I see free will working the same way. Our society adopted a belief in free will because the forces that restrict it are outside our purview. It is the default position until we understand the restrictions well enough to add them by demonstrating predictive accuracy beyond a reasonable doubt. So I believe free will exists.
I believe it’s collective experience that makes illusory existence real. Not objectively real, but as real as anything else we “know”. I say this because I believe a subjective screen obscures objective reality. We test and prod reality understand it, but we only ever experience the shadow on the cave wall, not the object casting it.
There is quite a bit of scientific evidence for free will being an illusion or at the very least not being the kind of "free will" as we would use Colloquially.
In one study, for example, participants solved word puzzles in which the words were either associated with rudeness or politeness. Those exposed to rudeness words were much more likely to interrupt the experimenter in a subsequent part of the task. When debriefed, none of the subjects showed any awareness that the word puzzles had affected their behavior. That scenario is just one of many in which our decisions are directed by forces lurking beneath our awareness.
In another study undertaken by Adam Bear and Paul Bloom, of Yale University, the test subjects were shown five white circles on a computer monitor. They were told to choose one of the circles before one of them lit up red.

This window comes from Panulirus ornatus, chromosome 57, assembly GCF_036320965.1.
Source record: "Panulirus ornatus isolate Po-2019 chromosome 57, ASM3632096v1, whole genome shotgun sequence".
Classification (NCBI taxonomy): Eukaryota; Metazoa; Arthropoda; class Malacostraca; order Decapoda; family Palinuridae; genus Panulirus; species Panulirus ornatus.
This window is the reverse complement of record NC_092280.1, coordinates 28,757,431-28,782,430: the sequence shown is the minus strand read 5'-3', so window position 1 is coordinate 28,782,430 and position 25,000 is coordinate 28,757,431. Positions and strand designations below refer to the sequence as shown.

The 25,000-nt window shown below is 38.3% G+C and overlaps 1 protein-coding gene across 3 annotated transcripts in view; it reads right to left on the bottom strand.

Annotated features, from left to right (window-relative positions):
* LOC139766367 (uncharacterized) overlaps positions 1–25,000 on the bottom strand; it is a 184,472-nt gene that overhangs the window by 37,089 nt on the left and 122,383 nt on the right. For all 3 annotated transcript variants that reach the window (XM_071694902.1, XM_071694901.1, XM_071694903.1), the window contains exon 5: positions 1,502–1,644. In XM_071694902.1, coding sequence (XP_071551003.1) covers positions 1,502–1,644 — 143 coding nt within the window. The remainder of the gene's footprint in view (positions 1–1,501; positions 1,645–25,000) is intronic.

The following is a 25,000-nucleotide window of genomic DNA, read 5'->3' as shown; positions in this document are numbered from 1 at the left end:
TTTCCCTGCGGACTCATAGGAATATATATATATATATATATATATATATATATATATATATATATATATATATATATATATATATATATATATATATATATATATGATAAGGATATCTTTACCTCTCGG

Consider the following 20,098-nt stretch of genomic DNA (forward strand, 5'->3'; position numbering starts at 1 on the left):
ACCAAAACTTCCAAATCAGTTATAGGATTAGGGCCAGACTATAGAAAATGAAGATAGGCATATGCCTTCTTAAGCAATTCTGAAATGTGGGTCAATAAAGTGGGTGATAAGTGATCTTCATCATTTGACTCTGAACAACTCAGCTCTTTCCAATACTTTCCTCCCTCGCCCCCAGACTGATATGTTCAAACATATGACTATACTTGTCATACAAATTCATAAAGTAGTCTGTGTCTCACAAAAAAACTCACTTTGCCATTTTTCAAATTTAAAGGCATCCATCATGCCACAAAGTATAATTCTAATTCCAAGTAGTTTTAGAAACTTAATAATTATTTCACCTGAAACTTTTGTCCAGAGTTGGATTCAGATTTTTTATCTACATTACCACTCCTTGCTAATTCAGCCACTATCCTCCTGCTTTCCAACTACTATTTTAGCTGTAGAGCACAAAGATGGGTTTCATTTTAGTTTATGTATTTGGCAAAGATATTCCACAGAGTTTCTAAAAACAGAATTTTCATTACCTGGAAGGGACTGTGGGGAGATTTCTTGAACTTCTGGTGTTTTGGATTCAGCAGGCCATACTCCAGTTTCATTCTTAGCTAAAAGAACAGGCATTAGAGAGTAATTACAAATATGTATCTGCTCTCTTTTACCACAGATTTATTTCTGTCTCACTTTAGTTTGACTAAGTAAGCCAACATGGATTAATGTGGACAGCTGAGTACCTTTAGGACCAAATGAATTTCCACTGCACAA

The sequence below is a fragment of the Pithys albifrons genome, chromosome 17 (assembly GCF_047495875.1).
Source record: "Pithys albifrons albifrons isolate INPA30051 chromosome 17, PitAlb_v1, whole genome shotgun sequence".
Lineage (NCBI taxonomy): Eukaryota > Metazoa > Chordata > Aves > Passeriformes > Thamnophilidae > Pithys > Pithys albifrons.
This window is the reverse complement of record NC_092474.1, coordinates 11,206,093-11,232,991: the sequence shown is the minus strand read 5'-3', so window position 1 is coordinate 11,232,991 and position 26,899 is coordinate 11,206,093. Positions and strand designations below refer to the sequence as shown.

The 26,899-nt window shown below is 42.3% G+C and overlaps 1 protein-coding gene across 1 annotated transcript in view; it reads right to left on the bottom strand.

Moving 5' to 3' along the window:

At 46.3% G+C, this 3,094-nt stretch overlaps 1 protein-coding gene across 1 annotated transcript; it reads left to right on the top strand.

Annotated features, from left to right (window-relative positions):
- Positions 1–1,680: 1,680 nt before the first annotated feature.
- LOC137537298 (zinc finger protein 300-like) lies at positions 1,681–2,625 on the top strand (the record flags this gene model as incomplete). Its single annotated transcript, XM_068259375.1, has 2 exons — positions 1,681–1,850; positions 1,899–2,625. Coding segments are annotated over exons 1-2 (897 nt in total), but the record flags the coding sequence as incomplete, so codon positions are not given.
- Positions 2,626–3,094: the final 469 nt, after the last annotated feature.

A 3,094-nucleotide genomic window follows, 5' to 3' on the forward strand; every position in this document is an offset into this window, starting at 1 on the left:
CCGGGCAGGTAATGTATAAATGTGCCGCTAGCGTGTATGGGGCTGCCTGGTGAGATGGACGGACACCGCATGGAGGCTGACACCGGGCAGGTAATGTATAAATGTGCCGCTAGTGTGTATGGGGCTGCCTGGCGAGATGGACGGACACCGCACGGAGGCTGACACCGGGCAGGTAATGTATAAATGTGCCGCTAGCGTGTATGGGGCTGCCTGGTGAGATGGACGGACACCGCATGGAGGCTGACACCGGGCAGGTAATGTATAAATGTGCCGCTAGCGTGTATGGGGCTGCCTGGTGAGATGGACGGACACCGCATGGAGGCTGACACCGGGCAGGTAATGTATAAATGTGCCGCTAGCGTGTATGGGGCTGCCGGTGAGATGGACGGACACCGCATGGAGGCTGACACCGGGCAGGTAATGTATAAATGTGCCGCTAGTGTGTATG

The participants were then asked to describe whether they’d picked the correct circle, another one, or if they hadn’t had time to actually pick one.
Statistically, people should have picked the right circle about one out of every five times. But they reported getting it right much more than 20 per cent of the time, going over 30 per cent if the circle turned red very quickly.
The scientists suggest that the findings show that the test subjects’ minds were swapping around the order of events, so that it appeared that they had chosen the right circle – even if they hadn’t actually had time to do so.
Statistical analysis of risk factors for things like drug abuse, domestic violence, etc... seem to also suggest that free-will is at the very least limited. It would seem that childhood exposure to certain stimuli severely limits our ability to make "good" choices. A 2015 study that examined the brains of 1,099 children and young adults found those who came from higher-income homes and had parents with higher educational attainment had larger surface areas in their brain, especially in the areas that control language and executive functioning, than their peers who were poorer and had less educated parents.
Such deterministic factors make it hard to say that we have true "free will".
I think it depends on how you define free will. Most people I've spoken to say free will is an illusion because the forces that determine our universe are well outside the human purview. The forces are so complex and microscopic that we'll never understand them in our lifetime, if ever. But because determining forces exist, our experience of freewill is false.
Whether the universe is determined or not though, because those forces are so far removed from our actual life, from a pragmatic perspective we have free will. It's like God. It's interesting to discuss, but essentially unfalsifiable (depending on your definition).
Sometimes we get glimpses at higher order forces that limit our freewill though. Memory suggestibility, Pavolvian conditioning, brain tumors creating serial killers, the cycle of abuse, etc are examples of a human will that's not entirely free. But I imagine it's essentially impossible to prove our brain has 0 degrees of freedom (which is my definition of no free will).
What is your argument for the absence of freewill? (I agree, just wondering your reason)